The Dependence of Aerosols’ Global and Local Precipitation Impacts on Emitting Region
- Department of Geological Sciences, The University of Texas at Austin, Austin, Texas 78712 USA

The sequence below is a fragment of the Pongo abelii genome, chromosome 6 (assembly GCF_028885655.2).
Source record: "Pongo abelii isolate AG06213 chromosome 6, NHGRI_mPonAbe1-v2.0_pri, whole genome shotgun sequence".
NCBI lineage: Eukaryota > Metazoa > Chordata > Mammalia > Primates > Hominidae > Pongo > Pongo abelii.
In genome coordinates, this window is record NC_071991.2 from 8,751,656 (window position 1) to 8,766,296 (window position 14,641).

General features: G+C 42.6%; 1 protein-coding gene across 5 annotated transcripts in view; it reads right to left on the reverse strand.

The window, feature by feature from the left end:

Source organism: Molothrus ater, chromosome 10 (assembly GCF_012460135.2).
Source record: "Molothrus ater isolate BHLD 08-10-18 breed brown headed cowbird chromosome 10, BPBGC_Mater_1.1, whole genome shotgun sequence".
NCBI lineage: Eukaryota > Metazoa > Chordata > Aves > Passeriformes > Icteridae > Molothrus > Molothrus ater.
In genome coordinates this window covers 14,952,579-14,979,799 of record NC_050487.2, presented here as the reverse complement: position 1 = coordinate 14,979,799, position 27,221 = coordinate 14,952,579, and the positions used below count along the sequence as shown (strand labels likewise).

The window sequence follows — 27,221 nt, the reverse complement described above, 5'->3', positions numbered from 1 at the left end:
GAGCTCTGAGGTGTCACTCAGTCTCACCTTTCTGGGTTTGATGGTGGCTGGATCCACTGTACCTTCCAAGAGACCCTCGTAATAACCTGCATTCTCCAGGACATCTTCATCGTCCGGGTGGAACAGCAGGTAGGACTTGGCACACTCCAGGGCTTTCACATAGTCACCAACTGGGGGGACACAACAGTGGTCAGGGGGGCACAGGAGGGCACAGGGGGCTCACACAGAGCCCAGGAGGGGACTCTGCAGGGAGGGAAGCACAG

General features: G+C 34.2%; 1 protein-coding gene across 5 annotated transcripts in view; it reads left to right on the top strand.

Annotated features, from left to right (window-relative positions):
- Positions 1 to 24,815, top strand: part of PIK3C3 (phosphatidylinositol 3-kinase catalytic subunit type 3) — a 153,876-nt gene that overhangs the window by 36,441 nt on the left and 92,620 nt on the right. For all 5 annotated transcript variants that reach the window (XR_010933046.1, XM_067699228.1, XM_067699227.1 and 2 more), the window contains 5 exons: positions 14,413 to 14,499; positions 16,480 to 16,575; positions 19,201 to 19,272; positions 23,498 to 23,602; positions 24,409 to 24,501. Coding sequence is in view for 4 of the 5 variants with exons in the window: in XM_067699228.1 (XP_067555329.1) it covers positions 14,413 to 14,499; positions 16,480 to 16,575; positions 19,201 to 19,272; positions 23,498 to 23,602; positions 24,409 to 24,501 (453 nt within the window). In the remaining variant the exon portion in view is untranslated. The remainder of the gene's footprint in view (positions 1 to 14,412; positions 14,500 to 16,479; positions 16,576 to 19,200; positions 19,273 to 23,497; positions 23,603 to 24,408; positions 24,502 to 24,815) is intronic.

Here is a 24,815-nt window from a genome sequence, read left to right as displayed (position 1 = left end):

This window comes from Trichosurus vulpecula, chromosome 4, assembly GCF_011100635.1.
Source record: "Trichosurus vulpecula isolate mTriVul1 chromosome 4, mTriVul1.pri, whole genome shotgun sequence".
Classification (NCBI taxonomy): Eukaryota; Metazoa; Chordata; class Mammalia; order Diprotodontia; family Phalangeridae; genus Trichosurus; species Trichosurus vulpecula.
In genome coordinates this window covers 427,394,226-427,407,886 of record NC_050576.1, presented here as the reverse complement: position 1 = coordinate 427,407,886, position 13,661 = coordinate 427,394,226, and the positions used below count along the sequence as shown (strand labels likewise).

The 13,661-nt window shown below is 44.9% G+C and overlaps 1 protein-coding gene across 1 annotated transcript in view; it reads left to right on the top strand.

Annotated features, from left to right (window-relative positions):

Abstract. The influence of aerosol emissions’ geographic distribution on the magnitude and spatial pattern of their precipitation impacts remains poorly understood. In this study, the NCAR CESM1 global climate model is used in coupled atmosphere-slab ocean mode to simulate the global hydrological cycle response to a fixed amount and composition of aerosol emitted from 8 key source regions. The results indicate that the location of aerosol emissions is a strong determinant of both the magnitude and spatial distribution of the hydrological response. The global-mean precipitation response to aerosol emissions is found to vary over a six-fold range depending solely on source location. Mid-latitude sources generate larger global-mean precipitation responses than do tropical and sub-tropical sources, driven largely by the formers’ stronger global-mean temperature influence. However, the spatial distribution of precipitation responses to some (largely tropical and sub-tropical) regional emissions are almost entirely localized within the source region, while responses to other (primarily mid-latitude) regional emissions are almost entirely remote. It is proposed that this diversity arises from the differing strength with which each regional emission generates fast precipitation responses that remain largely localized. The findings highlight that tropical regions are particularly susceptible to hydrological cycle change from either local or remote aerosol emissions, encourage greater investigation of the processes controlling localization of the precipitation response to regional aerosols, and demonstrate that the geographic distribution of anthropogenic aerosol emissions must be considered when estimating their hydrological impacts.
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